I had the honor of connecting with one of my former students earlier this week. Eddie is a Junior now. I was his teacher for 1st-4th grades. Eddie was my favorite. Always will be. Oh, I love all my students. I really do. But Eddie reached in and grabbed my heart in a powerful way.
As a first grader, Eddie was a curly headed scrapper. He was hyper-vigilant, always ready to fight or fly, always ready to come to the aid of his younger sister. Eddie trusted no one. Life had given him no reason to. Eddie had endured years of abuse and neglect. The kind that makes your flesh crawl and wonder if God exists. But there he was. Every day daring life to cross him yet again.
Eddie had reactive attachment disorder, was on heavy duty medications and couldn’t seem to get the hang of reading or writing. I think when one is all about surviving, there really is nothing left to work out letters and numbers. Eddie lived with his mother and younger sister. His mother had mental health challenges as well as intellectual deficits. I would guess her IQ at about 70-75. They lived in poverty and chaos. They still do.
As you can imagine, Eddie spent much time with me. He had trouble attending in his 1st grade class. He liked to hide in lockers. He was not shy about telling the teacher off or using physical aggression towards those he perceived as real threats.
As you all know by now, I did not use any behaviorist methods with Eddie and when classroom teachers tried, they paid dearly for it. Eddie frustrated his teachers to no end. He was a bright kiddo and the assumption was he was choosing not to learn and comply. Oh if it were that simple.
Eddie worked on Aunt Sally and I gave him plenty of time to play. He never had the luxury of many toys or time to pretend play. He was the man of the house and real men don’t have time to play. I believe that play time critical to Eddie’s development. He loved building, so I stocked my room full of junk to build things with, Lego, string, tubes, tape and glue. He loved running booby traps with the string all over the room, weaving the string in and out of chairs, around tables and always the doorknob. I often thought he was working something out, some past incident where ugly adults got to him. He was trying to rewrite some bit of his history where he had the power to keep the bad guys away.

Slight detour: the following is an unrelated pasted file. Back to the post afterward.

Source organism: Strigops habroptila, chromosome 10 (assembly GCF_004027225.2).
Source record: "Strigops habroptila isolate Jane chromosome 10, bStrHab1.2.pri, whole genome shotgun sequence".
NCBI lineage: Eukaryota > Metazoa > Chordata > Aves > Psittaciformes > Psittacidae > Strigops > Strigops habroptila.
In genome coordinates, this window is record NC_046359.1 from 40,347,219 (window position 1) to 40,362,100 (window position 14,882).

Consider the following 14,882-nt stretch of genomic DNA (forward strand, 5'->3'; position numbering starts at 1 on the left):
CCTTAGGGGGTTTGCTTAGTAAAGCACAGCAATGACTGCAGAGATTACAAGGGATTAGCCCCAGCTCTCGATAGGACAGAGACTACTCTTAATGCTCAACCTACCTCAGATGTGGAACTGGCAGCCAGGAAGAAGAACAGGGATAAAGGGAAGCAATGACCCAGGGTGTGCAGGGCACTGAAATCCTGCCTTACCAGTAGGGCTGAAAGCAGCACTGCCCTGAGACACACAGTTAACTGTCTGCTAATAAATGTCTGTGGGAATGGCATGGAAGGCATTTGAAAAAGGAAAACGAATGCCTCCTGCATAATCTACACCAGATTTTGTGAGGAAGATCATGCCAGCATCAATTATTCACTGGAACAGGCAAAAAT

I caught a lot of flack for the way I supported Eddie in school. There were many that wanted me to extract a pound of flesh each time he was aggressive or disrespectful, noncompliant. I let Eddie weave whenever he wanted and Aunt Sally gave him some escape from the harshness of the world.
When I left that teaching position, my replacement removed all toys and building supplies. She removed the community tables and put in individual desks and hung up the dreaded behavior chart and set up a token economy. Eddie escalated and eventually ended up in self contained programs within the district. He has finally landed in a good place with a teacher whose heart he owns.
Meeting with Eddie was a gift and a heartbreak. We sat and talked about his life, and while he did not disclose too much personal information, he told me enough. Plus I hear things in our community. None of it is good and now that Eddie is a grown ass junior in high school, he has very difficult choices to make. He is surrounded at home by drug dealers and users. He sees certain others making big money easily as they sell their drugs while he washes dishes in a restaurant for minimum wage. He worries about his sister a lot. That kid would die for his baby sister.
I don’t see a way out for Eddie. Try as I might, I don’t know how one overcomes what he has been handed as a life. It’s all on him. Just one wrong turn puts him on the same path as those he calls family. Eddie has a heart. He knows right from wrong and would never ever bring children into the world he has to survive in. He is a gentleman, a hard worker. That dishwashing job isn’t going to last too long. And while Eddie says if he does well they will move him to fry cook, before that has a chance to happen, Eddie will tell them what for one too many times and that will be it. We talked about how important a good reference was to have for future jobs. We talked about his interest in construction and classes at the community college. We talked about the road ahead and reminisced a bit. We were careful around each other. We had not connected in 5 years which made for some awkwardness between us. I regret that.
The overcoming and getting through this seems impossible from my perspective, but I will root Eddie on, do what I can, answer when he calls. I made him promise one thing. Call me for help when he needed it. I didn’t ask him not to drink or smoke weed. I didn’t ask him to make good choices and do his school work. That would have been disrespectful.
I cried all the way home.
And then a message from Eddie came. When was I coming back.